LH982
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Re: How to grow a small international airport in Central Europe?

Wed Nov 15, 2017 7:44 pm

hippogryphe wrote:
LH982 wrote:

That is true but (a) it is not marketed as such, certainly not by Lufthansa, who are entirely invisible locally*; (b) fares remain quite high, even with whatever subsidy they are getting; and (c) at least before the change in timetable and increase to 2x daily there were issues with the times. (I booked it twice inbound from America and missed the short connection in the morning bank twice, although Munich is not exactly the most inefficient or difficult hub to deal with.) It's a good start but is not quite hitting the sweet spot in my opinion.

*The LH/BMI relationship is odd. In BRQ, at least as of last year, they couldn't print LH boarding passes, which meant a visit to the LH customer support center during your connection, which always entails an argument with the gorgons who guard it and refuse to believe their kiosks don't work. They also have monolingual British crews and safety recordings, which strike a very weird note on a flight between Germany and the Czech Republic.



I've used it twice and would agree that it works, but it's not great. It would be much better on a Cityline CRJ or even one of the various LH Group Dash 8s. The prices can be okay depending where you start from, but LCC prices they're not.
 
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hippogryphe
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Re: How to grow a small international airport in Central Europe?

Thu Nov 23, 2017 12:16 pm

Brno airport in the news today:

- Passenger numbers for the year estimated to come in at 460,000, 10% more than last year, which was, however, the worst year for passenger numbers in 7 years.
- Summer passenger traffic still dominates, especially to Crete, Bulgaria, and Turkey. Egypt seen as getting stronger as fear declines (a bit surprisingly as a Czech female tourist was brutally murdered there by an extremist just this spring).
- Some money being poured into improvements: more parking, updating of concessions, etc.
- Pushing for still more charter traffic
- Rumoured new destinations are, again, Rome, Lviv, Barcelona, and Milan (which have the sound of having been more or less randomly chosen from a hat without any particular strategic framework)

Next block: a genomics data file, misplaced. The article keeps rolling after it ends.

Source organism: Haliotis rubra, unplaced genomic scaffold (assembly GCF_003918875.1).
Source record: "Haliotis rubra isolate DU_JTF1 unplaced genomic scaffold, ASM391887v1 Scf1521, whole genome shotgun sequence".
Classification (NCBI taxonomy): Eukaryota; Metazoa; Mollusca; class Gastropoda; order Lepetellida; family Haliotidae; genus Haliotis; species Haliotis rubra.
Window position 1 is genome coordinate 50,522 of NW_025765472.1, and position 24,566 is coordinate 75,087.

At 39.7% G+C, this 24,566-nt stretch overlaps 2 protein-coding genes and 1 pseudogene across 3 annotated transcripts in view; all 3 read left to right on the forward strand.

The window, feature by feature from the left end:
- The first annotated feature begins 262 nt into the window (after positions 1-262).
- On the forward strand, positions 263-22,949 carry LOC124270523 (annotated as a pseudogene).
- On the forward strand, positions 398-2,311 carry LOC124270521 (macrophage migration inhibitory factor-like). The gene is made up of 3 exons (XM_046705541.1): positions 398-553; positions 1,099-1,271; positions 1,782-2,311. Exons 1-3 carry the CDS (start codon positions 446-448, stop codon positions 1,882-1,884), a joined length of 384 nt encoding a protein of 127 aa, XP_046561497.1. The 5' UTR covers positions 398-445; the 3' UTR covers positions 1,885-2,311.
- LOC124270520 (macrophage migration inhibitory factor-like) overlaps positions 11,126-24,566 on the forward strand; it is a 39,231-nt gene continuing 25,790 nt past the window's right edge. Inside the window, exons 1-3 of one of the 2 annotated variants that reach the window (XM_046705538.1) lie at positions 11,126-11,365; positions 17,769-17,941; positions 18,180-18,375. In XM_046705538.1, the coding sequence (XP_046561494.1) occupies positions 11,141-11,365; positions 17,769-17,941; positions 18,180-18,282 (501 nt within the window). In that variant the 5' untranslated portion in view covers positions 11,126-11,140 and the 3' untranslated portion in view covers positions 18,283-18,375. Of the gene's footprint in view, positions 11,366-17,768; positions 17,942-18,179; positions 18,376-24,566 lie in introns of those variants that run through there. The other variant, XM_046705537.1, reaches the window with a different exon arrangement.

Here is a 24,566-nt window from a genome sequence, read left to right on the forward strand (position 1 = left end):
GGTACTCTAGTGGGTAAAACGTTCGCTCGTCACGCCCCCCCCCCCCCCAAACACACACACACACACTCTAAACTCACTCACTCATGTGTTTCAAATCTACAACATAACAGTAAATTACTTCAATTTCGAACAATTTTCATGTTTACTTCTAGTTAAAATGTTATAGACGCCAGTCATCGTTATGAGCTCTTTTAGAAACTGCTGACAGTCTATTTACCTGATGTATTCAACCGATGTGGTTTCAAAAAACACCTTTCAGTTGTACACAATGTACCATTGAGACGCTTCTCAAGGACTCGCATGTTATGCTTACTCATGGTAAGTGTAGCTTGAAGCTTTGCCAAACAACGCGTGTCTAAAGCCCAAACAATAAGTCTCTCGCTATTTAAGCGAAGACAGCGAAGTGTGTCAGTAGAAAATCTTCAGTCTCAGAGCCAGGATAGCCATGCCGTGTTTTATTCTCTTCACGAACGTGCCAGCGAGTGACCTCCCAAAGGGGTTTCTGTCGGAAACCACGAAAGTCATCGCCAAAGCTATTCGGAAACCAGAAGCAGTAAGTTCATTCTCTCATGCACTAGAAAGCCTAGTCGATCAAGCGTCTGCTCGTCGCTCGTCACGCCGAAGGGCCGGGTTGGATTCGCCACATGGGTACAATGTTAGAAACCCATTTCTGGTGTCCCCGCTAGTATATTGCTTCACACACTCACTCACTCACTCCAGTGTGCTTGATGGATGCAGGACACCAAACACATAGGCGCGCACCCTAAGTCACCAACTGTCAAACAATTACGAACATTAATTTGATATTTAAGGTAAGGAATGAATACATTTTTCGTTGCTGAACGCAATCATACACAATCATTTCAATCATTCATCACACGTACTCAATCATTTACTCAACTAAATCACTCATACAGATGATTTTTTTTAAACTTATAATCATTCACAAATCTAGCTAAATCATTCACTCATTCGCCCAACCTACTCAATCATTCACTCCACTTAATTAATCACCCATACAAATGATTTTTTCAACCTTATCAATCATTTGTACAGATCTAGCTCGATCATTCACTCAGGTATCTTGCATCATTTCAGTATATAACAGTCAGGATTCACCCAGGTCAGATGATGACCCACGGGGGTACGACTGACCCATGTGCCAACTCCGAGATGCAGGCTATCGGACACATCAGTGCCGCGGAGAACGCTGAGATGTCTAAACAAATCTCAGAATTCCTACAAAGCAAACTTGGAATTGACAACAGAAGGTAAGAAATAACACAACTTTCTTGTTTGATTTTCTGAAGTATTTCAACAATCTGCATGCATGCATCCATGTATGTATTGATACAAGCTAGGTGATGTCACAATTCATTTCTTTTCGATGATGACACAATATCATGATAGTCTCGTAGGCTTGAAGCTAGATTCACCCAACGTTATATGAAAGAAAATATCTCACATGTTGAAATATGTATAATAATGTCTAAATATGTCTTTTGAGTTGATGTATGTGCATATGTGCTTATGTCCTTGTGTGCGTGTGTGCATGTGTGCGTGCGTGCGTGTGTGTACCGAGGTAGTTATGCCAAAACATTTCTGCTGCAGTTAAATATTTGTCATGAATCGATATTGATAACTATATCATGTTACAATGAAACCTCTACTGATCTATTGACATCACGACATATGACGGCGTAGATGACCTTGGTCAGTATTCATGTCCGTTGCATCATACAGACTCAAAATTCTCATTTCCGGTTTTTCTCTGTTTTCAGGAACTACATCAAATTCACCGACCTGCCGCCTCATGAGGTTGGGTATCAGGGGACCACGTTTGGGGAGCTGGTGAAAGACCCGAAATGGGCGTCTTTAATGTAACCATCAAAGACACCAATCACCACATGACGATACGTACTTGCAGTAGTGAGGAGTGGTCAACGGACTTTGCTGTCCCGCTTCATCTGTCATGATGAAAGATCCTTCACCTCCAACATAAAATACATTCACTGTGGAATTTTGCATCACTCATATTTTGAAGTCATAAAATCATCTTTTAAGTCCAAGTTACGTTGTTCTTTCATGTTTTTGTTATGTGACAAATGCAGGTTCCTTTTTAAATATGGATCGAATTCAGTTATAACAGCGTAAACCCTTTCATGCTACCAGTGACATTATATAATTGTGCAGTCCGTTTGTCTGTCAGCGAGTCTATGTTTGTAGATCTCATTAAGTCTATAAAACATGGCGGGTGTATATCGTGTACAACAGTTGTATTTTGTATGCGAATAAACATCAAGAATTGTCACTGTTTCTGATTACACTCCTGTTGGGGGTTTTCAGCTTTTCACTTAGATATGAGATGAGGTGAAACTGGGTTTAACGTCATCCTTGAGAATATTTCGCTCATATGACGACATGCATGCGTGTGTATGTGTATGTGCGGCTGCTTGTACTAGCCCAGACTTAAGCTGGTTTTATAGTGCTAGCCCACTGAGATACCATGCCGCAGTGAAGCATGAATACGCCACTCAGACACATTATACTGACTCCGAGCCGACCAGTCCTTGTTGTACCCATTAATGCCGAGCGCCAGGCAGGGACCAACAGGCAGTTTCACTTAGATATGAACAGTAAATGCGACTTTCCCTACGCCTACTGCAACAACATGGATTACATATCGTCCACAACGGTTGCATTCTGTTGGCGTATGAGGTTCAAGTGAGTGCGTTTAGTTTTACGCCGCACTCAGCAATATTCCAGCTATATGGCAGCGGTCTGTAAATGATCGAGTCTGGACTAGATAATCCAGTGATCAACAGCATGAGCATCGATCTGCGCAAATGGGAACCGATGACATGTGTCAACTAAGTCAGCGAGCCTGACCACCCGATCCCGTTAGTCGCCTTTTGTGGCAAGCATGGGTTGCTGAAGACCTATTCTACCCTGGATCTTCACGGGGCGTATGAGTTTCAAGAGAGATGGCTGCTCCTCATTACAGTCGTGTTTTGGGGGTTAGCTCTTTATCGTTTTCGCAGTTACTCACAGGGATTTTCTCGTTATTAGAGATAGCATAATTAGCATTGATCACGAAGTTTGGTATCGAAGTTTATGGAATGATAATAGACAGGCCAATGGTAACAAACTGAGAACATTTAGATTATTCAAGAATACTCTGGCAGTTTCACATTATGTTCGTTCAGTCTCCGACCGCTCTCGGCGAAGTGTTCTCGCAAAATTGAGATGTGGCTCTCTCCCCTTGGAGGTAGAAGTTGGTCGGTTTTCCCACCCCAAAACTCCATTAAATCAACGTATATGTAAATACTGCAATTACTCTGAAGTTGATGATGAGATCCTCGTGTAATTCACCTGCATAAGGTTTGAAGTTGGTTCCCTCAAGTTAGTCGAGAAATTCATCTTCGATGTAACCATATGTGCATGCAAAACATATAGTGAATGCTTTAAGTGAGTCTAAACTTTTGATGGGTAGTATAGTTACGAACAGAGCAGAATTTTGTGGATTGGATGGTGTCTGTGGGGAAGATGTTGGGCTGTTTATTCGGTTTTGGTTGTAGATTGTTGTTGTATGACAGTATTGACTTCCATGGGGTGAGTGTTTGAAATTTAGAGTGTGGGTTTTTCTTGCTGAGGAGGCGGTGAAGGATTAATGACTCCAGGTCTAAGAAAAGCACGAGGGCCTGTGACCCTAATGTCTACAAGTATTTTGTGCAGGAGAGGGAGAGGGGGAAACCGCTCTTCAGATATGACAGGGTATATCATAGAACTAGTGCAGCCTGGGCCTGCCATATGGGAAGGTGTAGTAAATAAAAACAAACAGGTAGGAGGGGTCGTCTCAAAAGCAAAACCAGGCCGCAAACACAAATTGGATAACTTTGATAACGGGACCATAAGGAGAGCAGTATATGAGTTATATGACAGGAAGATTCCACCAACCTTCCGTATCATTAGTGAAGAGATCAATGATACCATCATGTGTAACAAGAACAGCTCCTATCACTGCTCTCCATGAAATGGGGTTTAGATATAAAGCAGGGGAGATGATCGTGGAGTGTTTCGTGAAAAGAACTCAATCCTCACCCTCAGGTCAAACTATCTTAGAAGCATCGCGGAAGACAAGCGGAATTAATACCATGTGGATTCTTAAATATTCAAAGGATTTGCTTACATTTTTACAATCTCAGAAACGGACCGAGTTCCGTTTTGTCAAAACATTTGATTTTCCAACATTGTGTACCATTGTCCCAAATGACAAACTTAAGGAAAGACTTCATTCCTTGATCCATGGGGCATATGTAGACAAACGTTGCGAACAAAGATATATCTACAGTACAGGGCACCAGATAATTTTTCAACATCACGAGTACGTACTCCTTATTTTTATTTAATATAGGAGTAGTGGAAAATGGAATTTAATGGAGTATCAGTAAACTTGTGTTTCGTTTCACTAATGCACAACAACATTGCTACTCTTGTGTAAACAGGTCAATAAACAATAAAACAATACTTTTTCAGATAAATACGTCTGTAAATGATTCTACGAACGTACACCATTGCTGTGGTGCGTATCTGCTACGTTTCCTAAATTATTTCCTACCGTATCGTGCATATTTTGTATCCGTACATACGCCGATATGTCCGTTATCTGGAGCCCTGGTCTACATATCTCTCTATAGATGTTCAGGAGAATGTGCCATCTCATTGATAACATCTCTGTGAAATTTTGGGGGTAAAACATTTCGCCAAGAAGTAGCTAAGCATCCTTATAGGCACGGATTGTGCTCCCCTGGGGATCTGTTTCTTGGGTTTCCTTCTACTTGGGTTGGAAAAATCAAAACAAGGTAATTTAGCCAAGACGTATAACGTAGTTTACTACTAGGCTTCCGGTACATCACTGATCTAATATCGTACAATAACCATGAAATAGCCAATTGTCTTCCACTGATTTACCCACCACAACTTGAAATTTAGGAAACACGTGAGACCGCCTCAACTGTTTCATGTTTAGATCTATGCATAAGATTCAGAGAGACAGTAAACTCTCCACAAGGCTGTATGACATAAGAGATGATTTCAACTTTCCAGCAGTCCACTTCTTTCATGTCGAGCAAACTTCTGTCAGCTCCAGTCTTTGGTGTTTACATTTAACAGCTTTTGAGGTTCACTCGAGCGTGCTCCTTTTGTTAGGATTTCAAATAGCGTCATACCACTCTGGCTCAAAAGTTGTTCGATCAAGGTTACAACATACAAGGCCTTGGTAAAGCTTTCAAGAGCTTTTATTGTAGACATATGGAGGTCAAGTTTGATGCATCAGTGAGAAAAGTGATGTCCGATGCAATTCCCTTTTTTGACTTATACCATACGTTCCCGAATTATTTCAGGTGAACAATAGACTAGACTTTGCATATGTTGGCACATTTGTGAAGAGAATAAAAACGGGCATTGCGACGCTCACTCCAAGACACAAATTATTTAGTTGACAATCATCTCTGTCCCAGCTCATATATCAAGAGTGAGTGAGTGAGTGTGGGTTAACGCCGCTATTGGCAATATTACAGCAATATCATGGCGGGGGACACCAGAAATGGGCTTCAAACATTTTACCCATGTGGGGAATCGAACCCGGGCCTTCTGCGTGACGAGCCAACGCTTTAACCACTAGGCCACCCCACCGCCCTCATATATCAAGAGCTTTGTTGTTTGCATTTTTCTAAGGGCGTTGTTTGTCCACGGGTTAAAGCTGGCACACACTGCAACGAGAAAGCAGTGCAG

https://brno.idnes.cz/letiste-brno-nabi ... -zpravy_vh
https://brnensky.denik.cz/podnikani/let ... 71122.html

(second link has quite a large photo gallery of the terminal, for those interested in such things)
 
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Slash787
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Re: How to grow a small international airport in Central Europe?

Thu Nov 23, 2017 12:22 pm

Make it well connected to the City Centre
 
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PatrickZ80
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Re: How to grow a small international airport in Central Europe?

Thu Nov 23, 2017 9:00 pm

hippogryphe wrote:
- Rumoured new destinations are, again, Rome, Lviv, Barcelona, and Milan (which have the sound of having been more or less randomly chosen from a hat without any particular strategic framework)


I don't know about that strategic framework, but except for Lviv I can see Ryanair operating them all. Of course that'll be Rome Ciampino, Milan Bergamo and maybe Barcelona Girona or Reus, but who cares? Ryanair doesn't need a strategic framework, they create their own demand. Make a flight cheap enough and people will fly it no matter where it goes. Could also be Wizzair by the way, they play by the same rules as Ryanair and are also a candidate for these routes.
 
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hippogryphe
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Re: How to grow a small international airport in Central Europe?

Fri Nov 24, 2017 12:34 am

Could be. Ryanair served Barcelona about a decade back, didn't last. Might be different this time, might not. I really don't see the purpose of the Italian service at all – there is no massive local business or touristic connection to Italy apart from the Dolomites in winter and some Adriatic resorts in summer. (Italians love Central Europe and are one of the most conspicuous nationalities in tourism in Vienna and Prague but I doubt they are clamouring to visit Brno.) Lviv could work, there are a lot of emigrés here with family connections in western Ukraine. That's the only proposed route based on any existing local market conditions. But of course this could all be newspaper gossip – we shall see soon enough.